Kinetic Silver Staining of Proteins

  • Douglas D. Root
  • Kuan Wang
Part of the Springer Protocols Handbooks book series (SPH)


Silver staining methods have long been know to provide highly sensitive detection of proteins and nucleic acids following electrophoresis in agarose and polyacrylamide gels (1,2). Silver staining technologies can be extended to other media such as blots, thin-layer chromatography (TLC), and microtiter plates. The quantification of proteins adsorbed to microtiter plate wells provides quantitative information for enzyme-linked immunosorbent assay (ELISA) and protein interaction assays. One nonradioactive procedure, copper iodide staining, is described in  Chapter 51 (3). The kinetic silver staining method for measuring the amount of adsorbed protein in a microtiter plate has been developed recently. The microtiter plate assay has a sensitivity similar to copper iodide staining (5-150 ng/well) but higher precision (<5%; 4). When quantification is based on the time required for staining to reach a fixed optical density, very little protein-to-protein variation is observed, so a standard protein for calibration can be selected (such as bovine albumin) that is free of interfering substances to which the assay is sensitive (4). Furthermore, this kinetic silver staining assay is found to be most sensitive for the detection of proteins on cellulose such as is commonly used for TLC (see  Chapter 51 for a comparison with other solid-phase stains).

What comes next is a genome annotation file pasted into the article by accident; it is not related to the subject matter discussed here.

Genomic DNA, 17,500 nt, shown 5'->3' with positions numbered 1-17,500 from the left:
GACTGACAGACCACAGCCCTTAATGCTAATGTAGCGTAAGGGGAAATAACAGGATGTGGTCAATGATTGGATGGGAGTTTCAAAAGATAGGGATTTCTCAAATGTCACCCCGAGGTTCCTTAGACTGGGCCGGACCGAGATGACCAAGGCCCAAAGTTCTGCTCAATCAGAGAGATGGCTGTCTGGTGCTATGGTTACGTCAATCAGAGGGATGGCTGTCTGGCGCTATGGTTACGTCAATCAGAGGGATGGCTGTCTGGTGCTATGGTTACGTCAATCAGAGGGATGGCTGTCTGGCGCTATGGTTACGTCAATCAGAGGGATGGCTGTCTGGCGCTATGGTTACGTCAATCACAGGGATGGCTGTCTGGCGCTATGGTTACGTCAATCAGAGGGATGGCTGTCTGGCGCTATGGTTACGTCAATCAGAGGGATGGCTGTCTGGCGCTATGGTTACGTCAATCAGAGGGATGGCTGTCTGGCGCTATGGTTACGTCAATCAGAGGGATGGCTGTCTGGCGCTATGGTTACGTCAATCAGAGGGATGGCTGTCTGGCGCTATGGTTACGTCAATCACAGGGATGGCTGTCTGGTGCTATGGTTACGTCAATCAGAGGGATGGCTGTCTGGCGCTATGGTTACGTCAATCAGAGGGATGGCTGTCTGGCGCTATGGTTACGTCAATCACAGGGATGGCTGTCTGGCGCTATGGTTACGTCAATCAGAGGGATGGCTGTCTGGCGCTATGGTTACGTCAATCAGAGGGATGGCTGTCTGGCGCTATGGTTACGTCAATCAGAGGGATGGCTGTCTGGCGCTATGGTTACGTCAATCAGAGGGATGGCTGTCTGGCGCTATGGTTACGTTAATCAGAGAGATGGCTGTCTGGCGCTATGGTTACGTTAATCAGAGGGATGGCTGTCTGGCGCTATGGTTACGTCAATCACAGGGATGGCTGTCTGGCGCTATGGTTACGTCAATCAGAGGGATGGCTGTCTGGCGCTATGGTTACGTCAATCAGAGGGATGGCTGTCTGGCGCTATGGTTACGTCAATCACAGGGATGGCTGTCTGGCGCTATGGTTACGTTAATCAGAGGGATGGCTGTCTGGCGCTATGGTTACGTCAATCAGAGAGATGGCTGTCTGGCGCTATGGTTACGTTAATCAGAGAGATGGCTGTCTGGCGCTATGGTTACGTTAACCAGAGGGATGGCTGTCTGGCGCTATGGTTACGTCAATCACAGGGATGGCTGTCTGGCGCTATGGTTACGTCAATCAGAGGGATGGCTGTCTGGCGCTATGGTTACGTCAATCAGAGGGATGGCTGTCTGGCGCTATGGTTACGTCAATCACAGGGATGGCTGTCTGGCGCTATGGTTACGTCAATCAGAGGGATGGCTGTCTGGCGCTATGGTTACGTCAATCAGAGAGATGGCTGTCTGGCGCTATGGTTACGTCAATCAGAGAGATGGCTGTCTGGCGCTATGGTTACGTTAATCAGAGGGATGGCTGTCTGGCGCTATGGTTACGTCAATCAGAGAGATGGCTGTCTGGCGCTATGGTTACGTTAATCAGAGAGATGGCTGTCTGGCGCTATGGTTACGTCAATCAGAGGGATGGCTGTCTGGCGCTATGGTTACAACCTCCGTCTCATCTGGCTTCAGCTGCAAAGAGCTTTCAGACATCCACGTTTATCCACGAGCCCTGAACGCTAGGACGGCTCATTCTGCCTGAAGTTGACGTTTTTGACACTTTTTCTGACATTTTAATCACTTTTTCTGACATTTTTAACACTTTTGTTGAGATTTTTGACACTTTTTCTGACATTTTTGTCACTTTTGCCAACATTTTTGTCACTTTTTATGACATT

Microtiter Plate Silver Staining Adsorbed Protein Standard Protein Microtiter Plate Reader 
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  1. 1.
    Somerville, L. L. and Wang, K. (1981) The ultrasensitive silver &quote:protein&quote: stain also detects nanograms of nucleic acids. Biochem. Biophys. Res. Commun. 102, 53–58.PubMedCrossRefGoogle Scholar
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    Gottlieb, M. and Chavko, M. (1987) Silver staining of native and denatured eucaryotic DNA in agarose gels. Analyt. Biochem. 165, 33–37.PubMedCrossRefGoogle Scholar
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    Root, D. D. and Reisler, E. (1990) Copper iodide staining and determination of proteins adsorbed to microtiter plates. Analyt. Biochem. 186, 69–73.PubMedCrossRefGoogle Scholar
  4. 4.
    Root, D. D. and Wang, K. (1993) Kinetic silver staining and calibration of proteins adsorbed to microtiter plates. Analyt. Biochem. 209, 354–359.PubMedCrossRefGoogle Scholar

Copyright information

© Humana Press Inc., Totowa, NJ 2002

Authors and Affiliations

  • Douglas D. Root
    • 1
  • Kuan Wang
    • 2
  1. 1.Chester College of Higher EducationUK
  2. 2.Department of Biological SciencesUniversity of North TexasDenton

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